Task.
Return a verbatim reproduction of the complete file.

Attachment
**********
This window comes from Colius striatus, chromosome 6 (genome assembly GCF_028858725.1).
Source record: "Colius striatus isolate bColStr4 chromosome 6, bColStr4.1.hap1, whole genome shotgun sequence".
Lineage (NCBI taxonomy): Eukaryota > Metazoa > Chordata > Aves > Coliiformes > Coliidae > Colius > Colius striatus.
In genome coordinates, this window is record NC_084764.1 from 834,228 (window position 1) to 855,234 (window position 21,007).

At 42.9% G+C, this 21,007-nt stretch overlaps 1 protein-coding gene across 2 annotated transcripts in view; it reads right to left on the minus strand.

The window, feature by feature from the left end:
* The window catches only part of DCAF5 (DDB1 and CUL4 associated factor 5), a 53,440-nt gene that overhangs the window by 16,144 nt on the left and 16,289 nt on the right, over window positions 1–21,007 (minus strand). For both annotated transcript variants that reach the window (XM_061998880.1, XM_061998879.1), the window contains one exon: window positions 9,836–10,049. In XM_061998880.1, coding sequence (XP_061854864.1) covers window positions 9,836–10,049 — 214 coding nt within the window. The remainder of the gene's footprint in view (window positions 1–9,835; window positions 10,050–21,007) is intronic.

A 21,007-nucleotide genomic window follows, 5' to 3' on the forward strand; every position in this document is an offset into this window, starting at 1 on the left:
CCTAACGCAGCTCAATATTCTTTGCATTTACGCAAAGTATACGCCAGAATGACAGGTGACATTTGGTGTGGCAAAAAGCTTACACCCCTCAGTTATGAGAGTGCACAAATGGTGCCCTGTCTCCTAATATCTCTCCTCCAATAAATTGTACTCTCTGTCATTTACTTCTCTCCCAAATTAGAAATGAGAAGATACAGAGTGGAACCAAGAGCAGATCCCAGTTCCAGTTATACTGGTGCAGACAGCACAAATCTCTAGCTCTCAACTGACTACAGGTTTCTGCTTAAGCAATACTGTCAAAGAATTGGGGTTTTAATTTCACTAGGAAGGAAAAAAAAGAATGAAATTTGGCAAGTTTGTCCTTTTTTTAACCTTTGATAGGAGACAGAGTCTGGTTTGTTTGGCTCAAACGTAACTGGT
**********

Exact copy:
This window comes from Colius striatus, chromosome 6 (genome assembly GCF_028858725.1).
Source record: "Colius striatus isolate bColStr4 chromosome 6, bColStr4.1.hap1, whole genome shotgun sequence".
Lineage (NCBI taxonomy): Eukaryota > Metazoa > Chordata > Aves > Coliiformes > Coliidae > Colius > Colius striatus.
In genome coordinates, this window is record NC_084764.1 from 834,228 (window position 1) to 855,234 (window position 21,007).

At 42.9% G+C, this 21,007-nt stretch overlaps 1 protein-coding gene across 2 annotated transcripts in view; it reads right to left on the minus strand.

The window, feature by feature from the left end:
* The window catches only part of DCAF5 (DDB1 and CUL4 associated factor 5), a 53,440-nt gene that overhangs the window by 16,144 nt on the left and 16,289 nt on the right, over window positions 1–21,007 (minus strand). For both annotated transcript variants that reach the window (XM_061998880.1, XM_061998879.1), the window contains one exon: window positions 9,836–10,049. In XM_061998880.1, coding sequence (XP_061854864.1) covers window positions 9,836–10,049 — 214 coding nt within the window. The remainder of the gene's footprint in view (window positions 1–9,835; window positions 10,050–21,007) is intronic.

A 21,007-nucleotide genomic window follows, 5' to 3' on the forward strand; every position in this document is an offset into this window, starting at 1 on the left:
CCTAACGCAGCTCAATATTCTTTGCATTTACGCAAAGTATACGCCAGAATGACAGGTGACATTTGGTGTGGCAAAAAGCTTACACCCCTCAGTTATGAGAGTGCACAAATGGTGCCCTGTCTCCTAATATCTCTCCTCCAATAAATTGTACTCTCTGTCATTTACTTCTCTCCCAAATTAGAAATGAGAAGATACAGAGTGGAACCAAGAGCAGATCCCAGTTCCAGTTATACTGGTGCAGACAGCACAAATCTCTAGCTCTCAACTGACTACAGGTTTCTGCTTAAGCAATACTGTCAAAGAATTGGGGTTTTAATTTCACTAGGAAGGAAAAAAAAGAATGAAATTTGGCAAGTTTGTCCTTTTTTTAACCTTTGATAGGAGACAGAGTCTGGTTTGTTTGGCTCAAACGTAACTGGT